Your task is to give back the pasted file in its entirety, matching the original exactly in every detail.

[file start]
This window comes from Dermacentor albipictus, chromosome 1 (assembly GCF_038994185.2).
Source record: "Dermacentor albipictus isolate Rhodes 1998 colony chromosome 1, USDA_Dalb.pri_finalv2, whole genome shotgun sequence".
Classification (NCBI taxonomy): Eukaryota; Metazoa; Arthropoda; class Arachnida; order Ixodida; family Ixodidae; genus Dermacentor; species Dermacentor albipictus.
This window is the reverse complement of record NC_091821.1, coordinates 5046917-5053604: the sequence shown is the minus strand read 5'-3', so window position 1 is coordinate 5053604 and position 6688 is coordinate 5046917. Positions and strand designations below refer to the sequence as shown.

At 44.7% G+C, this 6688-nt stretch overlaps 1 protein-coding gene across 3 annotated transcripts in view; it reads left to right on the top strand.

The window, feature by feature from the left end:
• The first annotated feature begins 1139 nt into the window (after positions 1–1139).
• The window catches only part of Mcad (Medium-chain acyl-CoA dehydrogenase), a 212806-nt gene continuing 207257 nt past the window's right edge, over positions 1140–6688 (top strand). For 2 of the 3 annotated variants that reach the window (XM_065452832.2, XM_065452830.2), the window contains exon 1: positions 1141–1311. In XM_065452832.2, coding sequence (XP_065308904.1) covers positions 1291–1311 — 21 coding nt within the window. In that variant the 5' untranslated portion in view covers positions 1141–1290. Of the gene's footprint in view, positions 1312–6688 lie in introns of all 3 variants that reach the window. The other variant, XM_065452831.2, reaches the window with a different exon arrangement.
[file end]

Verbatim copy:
This window comes from Dermacentor albipictus, chromosome 1 (assembly GCF_038994185.2).
Source record: "Dermacentor albipictus isolate Rhodes 1998 colony chromosome 1, USDA_Dalb.pri_finalv2, whole genome shotgun sequence".
Classification (NCBI taxonomy): Eukaryota; Metazoa; Arthropoda; class Arachnida; order Ixodida; family Ixodidae; genus Dermacentor; species Dermacentor albipictus.
This window is the reverse complement of record NC_091821.1, coordinates 5046917-5053604: the sequence shown is the minus strand read 5'-3', so window position 1 is coordinate 5053604 and position 6688 is coordinate 5046917. Positions and strand designations below refer to the sequence as shown.

At 44.7% G+C, this 6688-nt stretch overlaps 1 protein-coding gene across 3 annotated transcripts in view; it reads left to right on the top strand.

The window, feature by feature from the left end:
• The first annotated feature begins 1139 nt into the window (after positions 1–1139).
• The window catches only part of Mcad (Medium-chain acyl-CoA dehydrogenase), a 212806-nt gene continuing 207257 nt past the window's right edge, over positions 1140–6688 (top strand). For 2 of the 3 annotated variants that reach the window (XM_065452832.2, XM_065452830.2), the window contains exon 1: positions 1141–1311. In XM_065452832.2, coding sequence (XP_065308904.1) covers positions 1291–1311 — 21 coding nt within the window. In that variant the 5' untranslated portion in view covers positions 1141–1290. Of the gene's footprint in view, positions 1312–6688 lie in introns of all 3 variants that reach the window. The other variant, XM_065452831.2, reaches the window with a different exon arrangement.